PIA00379: Volcanic Eruptions on Io
 Target Name:  Io
 Is a satellite of:  Jupiter
 Mission:  Voyager
 Spacecraft:  Voyager 1
 Instrument:  VG ISS - Narrow Angle
 Product Size:  140 x 140 pixels (w x h)
 Produced By:  JPL
 Producer ID:  P21306
 Addition Date:  1997-01-09
 Primary Data Set:  Voyager EDRs
 Full-Res TIFF:  PIA00379.tif (7.186 kB)
 Full-Res JPEG:  PIA00379.jpg (2.809 kB)

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Original Caption Released with Image:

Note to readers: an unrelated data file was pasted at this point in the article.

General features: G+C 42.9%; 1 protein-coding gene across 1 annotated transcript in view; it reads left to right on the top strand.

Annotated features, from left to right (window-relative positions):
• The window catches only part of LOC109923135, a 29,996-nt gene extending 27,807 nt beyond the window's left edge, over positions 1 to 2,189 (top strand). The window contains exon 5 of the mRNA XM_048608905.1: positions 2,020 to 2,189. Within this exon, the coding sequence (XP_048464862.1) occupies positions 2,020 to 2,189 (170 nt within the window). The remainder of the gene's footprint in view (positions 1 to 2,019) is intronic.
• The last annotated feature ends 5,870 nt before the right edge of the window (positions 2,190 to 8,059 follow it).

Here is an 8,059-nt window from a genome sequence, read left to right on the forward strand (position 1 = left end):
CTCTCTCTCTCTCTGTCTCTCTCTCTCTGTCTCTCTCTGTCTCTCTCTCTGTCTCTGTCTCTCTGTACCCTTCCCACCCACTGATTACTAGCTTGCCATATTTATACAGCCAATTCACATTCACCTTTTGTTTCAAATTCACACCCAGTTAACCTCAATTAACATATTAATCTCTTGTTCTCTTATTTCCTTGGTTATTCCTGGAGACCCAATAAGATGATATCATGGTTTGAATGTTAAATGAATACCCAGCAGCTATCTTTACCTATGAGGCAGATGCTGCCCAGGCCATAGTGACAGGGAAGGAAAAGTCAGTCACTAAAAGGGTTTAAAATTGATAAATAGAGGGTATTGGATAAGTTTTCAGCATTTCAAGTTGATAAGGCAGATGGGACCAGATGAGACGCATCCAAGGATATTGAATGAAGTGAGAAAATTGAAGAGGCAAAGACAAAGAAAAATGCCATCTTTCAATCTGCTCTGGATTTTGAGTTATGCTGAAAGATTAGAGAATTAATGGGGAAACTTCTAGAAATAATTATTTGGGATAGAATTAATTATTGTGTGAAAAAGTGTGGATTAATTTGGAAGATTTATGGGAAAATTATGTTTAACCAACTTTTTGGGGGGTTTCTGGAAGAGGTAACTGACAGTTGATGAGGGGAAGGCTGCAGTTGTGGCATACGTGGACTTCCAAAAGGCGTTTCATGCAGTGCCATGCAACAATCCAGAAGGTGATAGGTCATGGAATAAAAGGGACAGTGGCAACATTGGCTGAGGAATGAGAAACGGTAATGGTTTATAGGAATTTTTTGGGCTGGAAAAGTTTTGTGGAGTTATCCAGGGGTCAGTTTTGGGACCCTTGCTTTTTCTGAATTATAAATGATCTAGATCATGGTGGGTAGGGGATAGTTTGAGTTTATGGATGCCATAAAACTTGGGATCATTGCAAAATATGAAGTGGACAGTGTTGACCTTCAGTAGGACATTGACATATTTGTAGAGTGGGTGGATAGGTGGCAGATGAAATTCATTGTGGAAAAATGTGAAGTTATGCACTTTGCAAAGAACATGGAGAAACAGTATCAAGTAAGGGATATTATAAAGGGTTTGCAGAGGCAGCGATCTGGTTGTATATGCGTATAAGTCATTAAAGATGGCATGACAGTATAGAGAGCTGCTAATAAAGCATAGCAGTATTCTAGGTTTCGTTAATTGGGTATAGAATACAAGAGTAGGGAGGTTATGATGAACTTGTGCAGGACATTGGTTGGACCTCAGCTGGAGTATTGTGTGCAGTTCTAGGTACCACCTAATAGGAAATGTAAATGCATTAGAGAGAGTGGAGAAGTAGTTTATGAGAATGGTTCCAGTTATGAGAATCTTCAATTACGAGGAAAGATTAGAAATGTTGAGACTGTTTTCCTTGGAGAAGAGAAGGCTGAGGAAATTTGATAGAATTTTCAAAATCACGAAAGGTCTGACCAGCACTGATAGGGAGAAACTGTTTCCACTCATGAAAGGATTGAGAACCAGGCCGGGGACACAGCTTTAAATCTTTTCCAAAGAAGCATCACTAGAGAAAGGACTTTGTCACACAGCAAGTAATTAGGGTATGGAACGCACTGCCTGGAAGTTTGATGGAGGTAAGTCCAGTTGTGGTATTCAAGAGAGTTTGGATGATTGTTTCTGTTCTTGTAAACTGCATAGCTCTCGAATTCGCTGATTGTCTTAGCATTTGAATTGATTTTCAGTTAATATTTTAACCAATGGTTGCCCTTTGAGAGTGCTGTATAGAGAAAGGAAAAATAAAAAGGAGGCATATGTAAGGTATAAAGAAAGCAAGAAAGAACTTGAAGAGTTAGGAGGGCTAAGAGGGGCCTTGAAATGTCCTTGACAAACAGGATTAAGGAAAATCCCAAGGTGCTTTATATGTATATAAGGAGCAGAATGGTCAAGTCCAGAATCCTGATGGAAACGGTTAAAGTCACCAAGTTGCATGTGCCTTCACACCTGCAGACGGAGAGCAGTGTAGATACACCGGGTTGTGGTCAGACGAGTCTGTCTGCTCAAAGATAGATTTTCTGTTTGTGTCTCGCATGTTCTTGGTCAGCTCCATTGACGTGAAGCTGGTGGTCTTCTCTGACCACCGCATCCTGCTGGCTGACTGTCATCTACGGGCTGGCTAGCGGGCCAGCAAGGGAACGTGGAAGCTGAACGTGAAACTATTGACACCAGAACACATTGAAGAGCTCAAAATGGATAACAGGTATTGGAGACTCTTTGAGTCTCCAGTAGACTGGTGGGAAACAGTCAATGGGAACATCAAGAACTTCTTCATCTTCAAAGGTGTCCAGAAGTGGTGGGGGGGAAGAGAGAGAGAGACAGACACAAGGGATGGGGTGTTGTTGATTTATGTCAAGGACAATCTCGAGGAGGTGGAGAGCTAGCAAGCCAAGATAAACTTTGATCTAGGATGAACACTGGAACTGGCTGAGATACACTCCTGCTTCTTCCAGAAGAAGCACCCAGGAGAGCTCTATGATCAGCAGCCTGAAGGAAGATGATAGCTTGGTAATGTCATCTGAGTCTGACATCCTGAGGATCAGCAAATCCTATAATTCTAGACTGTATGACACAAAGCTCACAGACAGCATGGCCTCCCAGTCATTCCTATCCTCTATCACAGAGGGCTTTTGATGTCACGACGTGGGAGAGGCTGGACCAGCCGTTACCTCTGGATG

This dramatic view of Jupiter's satellite Io shows two simultaneously occurring volcanic eruptions. One can be seen on the limb, (at lower right) in which ash clouds are rising more than 150 miles (260 kilometers) above the satellite's surface. The second can be seen on the terminator (shadow between day and night) where the volcanic cloud is catching the rays of the rising sun. The dark hemisphere of Io is made visible by light reflected from Jupiter. Seen in Io's night sky, Jupiter looms almost 40 times larger and 200 times brighter than our own full Moon. This photo was taken by Voyager 1 on March 8, 1979, looking back 2.6 million miles (4.5 million kilometers) at Io, three days after its historic encounter. This is the same image in which Linda A. Morabito, a JPL engineer, discovered the first extraterrestrial volcanic eruption (the bright curved volcanic cloud on the limb). Jet Propulsion Laboratory manages and controls the Voyager project for NASA's Office of Space Science.

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